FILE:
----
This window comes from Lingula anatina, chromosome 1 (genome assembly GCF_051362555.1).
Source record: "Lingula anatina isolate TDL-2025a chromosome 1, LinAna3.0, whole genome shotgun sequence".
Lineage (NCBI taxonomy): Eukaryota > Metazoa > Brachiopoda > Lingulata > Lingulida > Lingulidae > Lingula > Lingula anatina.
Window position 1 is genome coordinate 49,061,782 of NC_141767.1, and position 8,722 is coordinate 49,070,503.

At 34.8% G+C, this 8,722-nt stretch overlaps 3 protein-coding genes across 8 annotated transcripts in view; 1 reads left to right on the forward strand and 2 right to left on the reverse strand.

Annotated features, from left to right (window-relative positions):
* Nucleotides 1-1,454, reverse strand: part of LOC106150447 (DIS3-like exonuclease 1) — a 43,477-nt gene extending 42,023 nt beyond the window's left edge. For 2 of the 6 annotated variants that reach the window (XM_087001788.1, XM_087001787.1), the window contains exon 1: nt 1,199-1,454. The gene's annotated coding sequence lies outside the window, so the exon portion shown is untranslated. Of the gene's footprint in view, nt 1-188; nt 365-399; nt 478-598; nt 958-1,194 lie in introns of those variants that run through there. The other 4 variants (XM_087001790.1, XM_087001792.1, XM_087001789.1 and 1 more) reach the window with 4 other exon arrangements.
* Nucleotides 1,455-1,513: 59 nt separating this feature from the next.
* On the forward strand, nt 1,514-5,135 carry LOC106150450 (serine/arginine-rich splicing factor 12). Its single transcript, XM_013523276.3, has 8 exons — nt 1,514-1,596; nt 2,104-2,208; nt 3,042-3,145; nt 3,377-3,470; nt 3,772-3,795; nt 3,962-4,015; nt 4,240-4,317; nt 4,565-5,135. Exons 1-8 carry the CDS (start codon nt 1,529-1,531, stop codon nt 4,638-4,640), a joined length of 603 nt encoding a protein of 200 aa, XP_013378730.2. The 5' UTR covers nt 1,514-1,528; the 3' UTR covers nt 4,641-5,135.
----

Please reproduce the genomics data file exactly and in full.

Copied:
This window comes from Lingula anatina, chromosome 1 (genome assembly GCF_051362555.1).
Source record: "Lingula anatina isolate TDL-2025a chromosome 1, LinAna3.0, whole genome shotgun sequence".
Lineage (NCBI taxonomy): Eukaryota > Metazoa > Brachiopoda > Lingulata > Lingulida > Lingulidae > Lingula > Lingula anatina.
Window position 1 is genome coordinate 49,061,782 of NC_141767.1, and position 8,722 is coordinate 49,070,503.

At 34.8% G+C, this 8,722-nt stretch overlaps 3 protein-coding genes across 8 annotated transcripts in view; 1 reads left to right on the forward strand and 2 right to left on the reverse strand.

Annotated features, from left to right (window-relative positions):
* Nucleotides 1-1,454, reverse strand: part of LOC106150447 (DIS3-like exonuclease 1) — a 43,477-nt gene extending 42,023 nt beyond the window's left edge. For 2 of the 6 annotated variants that reach the window (XM_087001788.1, XM_087001787.1), the window contains exon 1: nt 1,199-1,454. The gene's annotated coding sequence lies outside the window, so the exon portion shown is untranslated. Of the gene's footprint in view, nt 1-188; nt 365-399; nt 478-598; nt 958-1,194 lie in introns of those variants that run through there. The other 4 variants (XM_087001790.1, XM_087001792.1, XM_087001789.1 and 1 more) reach the window with 4 other exon arrangements.
* Nucleotides 1,455-1,513: 59 nt separating this feature from the next.
* On the forward strand, nt 1,514-5,135 carry LOC106150450 (serine/arginine-rich splicing factor 12). Its single transcript, XM_013523276.3, has 8 exons — nt 1,514-1,596; nt 2,104-2,208; nt 3,042-3,145; nt 3,377-3,470; nt 3,772-3,795; nt 3,962-4,015; nt 4,240-4,317; nt 4,565-5,135. Exons 1-8 carry the CDS (start codon nt 1,529-1,531, stop codon nt 4,638-4,640), a joined length of 603 nt encoding a protein of 200 aa, XP_013378730.2. The 5' UTR covers nt 1,514-1,528; the 3' UTR covers nt 4,641-5,135.